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Govt clears Rs 30,000 Cr special liquidity scheme for stressed NBFCs, HFCs


The Union Cabinet on Wednesday gave nod to launch a special liquidity scheme worth Rs 30,000 crore for stressed non-banking financial companies (NBFCs) and housing finance companies (HFCs), whose financials further deteriorated due to the COVID-19 crisis.

This is a post-facto approval from the Cabinet as the scheme was announced as part of the first tranche of the Rs 21 lakh crore comprehensive economic package.

Seed Funding


It was announced in the Budget 2020-21 that a mechanism would be devised to provide additional liquidity facility to NBFCs/HFCs over what is provided through the Partial Credit Guarantee Scheme (PCGS), an official statement said.

“This facility would supplement the liquidity measures taken so far by the government and RBI. The scheme would benefit the real economy by augmenting the lending resources of NBFCs/HFCs/MFls,” it added.

NBFC and HFC sectors came under stress following a series of defaults by group companies of IL&FS in September 2018.

The statement further said an SPV would be set up to manage a Stressed Asset Fund (SAF) whose special securities would be guaranteed by the government and purchased by the Reserve Bank of India (RBI) only.

The proceeds of the sale of such securities would be used by the SPV to acquire short-term debt of NBFCs/HFCs, it said, adding, the scheme will be administered by the Department of Financial Services, which will issue the detailed guidelines.

The direct financial implication for the government is Rs 5 crore, which may be the equity contribution to the Special Purpose Vehicle (SPV), it said.

Beyond that, there is no financial implication for the government until the guarantee involved is invoked.

“However, on invocation, the extent of government liability would be equal to the amount of default, subject to the guarantee ceiling. The ceiling of aggregate guarantee has been set at Rs 30,000 crore, to be extended by the amount required as per the need,” it added.

Sharing further details, it said, a large public sector bank would set up an SPV to manage a stressed asset fund which would issue interest-bearing special securities guaranteed by the government to be purchased by RBI only.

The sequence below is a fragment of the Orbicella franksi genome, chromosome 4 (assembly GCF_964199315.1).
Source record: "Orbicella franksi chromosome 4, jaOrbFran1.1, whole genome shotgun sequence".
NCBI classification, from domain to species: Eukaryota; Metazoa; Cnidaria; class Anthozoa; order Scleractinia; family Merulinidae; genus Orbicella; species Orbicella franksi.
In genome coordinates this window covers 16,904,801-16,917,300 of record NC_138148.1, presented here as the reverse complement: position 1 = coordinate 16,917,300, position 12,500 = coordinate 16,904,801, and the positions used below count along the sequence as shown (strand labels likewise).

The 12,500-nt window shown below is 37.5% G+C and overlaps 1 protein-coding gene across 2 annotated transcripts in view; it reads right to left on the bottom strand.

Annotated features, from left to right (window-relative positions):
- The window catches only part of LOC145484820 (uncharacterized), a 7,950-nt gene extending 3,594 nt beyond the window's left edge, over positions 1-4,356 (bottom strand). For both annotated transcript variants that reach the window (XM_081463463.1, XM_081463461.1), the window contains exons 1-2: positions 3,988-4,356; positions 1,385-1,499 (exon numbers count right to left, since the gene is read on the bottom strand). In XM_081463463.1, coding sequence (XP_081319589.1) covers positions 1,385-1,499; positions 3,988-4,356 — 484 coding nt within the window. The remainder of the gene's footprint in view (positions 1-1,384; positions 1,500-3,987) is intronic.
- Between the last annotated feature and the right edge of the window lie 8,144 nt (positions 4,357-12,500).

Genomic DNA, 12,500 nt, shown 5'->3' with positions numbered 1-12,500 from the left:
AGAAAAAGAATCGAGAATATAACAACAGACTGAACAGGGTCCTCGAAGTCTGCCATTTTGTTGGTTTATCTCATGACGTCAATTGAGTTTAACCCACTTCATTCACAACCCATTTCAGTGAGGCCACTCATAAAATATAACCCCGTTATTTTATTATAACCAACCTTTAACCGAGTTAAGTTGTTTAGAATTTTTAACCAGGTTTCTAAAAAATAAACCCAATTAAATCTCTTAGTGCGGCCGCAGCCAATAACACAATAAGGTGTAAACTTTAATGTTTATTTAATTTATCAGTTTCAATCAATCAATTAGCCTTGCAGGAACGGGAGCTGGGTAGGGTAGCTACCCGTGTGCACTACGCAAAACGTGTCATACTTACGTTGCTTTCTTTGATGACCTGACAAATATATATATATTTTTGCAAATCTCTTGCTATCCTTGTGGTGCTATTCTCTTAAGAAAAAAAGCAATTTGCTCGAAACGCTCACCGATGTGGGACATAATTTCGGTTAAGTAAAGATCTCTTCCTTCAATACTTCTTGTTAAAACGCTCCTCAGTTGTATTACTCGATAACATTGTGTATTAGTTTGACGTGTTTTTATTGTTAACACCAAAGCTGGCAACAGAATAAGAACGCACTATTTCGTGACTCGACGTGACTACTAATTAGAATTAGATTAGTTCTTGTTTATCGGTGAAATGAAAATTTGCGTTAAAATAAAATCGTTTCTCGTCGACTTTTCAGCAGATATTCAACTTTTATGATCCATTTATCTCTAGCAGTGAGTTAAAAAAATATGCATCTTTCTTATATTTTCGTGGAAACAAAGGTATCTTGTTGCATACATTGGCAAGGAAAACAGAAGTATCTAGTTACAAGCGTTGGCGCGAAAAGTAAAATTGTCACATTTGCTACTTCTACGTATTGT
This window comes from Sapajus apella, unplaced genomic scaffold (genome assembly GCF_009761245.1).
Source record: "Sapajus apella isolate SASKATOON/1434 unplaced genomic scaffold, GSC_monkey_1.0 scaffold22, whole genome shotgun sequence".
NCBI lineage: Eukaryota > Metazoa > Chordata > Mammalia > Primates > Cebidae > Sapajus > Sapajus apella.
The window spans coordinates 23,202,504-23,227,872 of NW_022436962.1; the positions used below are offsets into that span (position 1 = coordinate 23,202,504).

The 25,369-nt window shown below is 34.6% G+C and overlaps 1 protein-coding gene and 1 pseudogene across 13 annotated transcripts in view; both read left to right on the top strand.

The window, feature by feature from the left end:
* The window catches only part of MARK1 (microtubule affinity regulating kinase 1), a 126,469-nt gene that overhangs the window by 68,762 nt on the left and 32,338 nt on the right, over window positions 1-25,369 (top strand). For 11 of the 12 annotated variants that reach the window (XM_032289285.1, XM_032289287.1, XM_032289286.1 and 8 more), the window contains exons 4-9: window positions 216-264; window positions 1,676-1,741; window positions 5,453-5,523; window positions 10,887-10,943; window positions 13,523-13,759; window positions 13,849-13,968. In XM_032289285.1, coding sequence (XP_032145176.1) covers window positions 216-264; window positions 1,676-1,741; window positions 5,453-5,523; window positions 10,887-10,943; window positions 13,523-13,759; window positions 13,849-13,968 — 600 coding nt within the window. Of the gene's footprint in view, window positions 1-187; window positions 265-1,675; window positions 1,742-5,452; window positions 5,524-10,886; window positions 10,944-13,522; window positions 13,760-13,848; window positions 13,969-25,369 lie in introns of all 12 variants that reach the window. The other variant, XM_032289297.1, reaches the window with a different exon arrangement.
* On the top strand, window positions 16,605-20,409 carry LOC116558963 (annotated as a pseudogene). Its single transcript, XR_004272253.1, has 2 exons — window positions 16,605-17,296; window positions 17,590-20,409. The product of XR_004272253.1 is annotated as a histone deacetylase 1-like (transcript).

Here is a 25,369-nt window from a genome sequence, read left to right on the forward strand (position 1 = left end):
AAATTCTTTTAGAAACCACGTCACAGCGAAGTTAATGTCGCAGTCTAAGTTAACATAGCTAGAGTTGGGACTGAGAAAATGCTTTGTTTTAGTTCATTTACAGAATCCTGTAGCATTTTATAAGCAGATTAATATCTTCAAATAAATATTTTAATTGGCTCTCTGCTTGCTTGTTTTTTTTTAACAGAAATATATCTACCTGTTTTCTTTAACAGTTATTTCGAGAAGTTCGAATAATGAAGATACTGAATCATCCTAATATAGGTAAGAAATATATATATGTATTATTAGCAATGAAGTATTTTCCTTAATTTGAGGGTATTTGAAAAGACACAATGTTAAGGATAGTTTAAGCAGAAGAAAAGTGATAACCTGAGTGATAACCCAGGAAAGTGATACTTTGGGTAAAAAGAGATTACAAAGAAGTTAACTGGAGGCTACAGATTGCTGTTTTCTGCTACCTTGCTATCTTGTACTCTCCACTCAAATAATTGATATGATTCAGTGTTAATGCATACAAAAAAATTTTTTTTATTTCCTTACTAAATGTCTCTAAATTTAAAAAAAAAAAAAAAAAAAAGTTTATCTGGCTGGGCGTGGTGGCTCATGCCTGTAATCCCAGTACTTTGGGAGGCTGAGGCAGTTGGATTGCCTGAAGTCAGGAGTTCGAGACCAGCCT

The SPV would issue securities as per requirement, subject to the total amount of securities outstanding, not exceeding Rs 30,000 crore to be extended by the amount required as per the need.

The securities issued by the SPV would be purchased by RBI and proceeds thereof would be used by the SPV to acquire the debt of at least investment grade of short duration (residual maturity of up to three months) of eligible non-banking financial companies (NBFCs) or housing finance companies (HFCs), it said.

Unlike PCGS, which involves multiple bilateral deals between various public sector banks and NBFCs, requires shadow banks to liquidate their current asset portfolio and involves flow of funds from public sector banks, the proposed scheme would be a one-stop arrangement between the SPV and NBFCs without having to liquidate their current asset portfolio.

The scheme would also act as an enabler for the NBFC sector to get investment grade or better rating for bonds issued, it said, adding, the scheme is likely to be easier to operate and also augment the flow of funds from the non-banking sector.

In another initiative, the Cabinet also relaxed the norms of the Partial Credit Guarantee Scheme and extended its time period in order to widen the coverage to include a larger number of NBFCs, HFCs, and microfinance institutions.

As part of the Rs 21 lakh crore special economic package amid the COVID-19 crisis, Finance Minister Nirmala Sitharaman last week announced Partial Credit Guarantee Scheme (PCGS) 2.0 worth Rs 45,000 crore for non-banking financial companies (NBFCs) and microfinance institutions (MFIs).

Under the modified PCGS, sovereign guarantee of up to 20 percent of first loss will be provided to state-owned banks for purchase of bonds or commercial papers of NBFCs, MFIs, and housing finance companies (HFCs), having a credit rating of AA or below, including unrated paper with an original maturity of up to one year.

The Cabinet has also extended the time period of the scheme from June 30, 2020, to March 31, 2021, for purchase of pooled assets of the distressed entities.

How has the coronavirus outbreak disrupted your life? And how are you dealing with it? Write to us or send us a video with subject line ‘Coronavirus Disruption’ to editorial@yourstory.com





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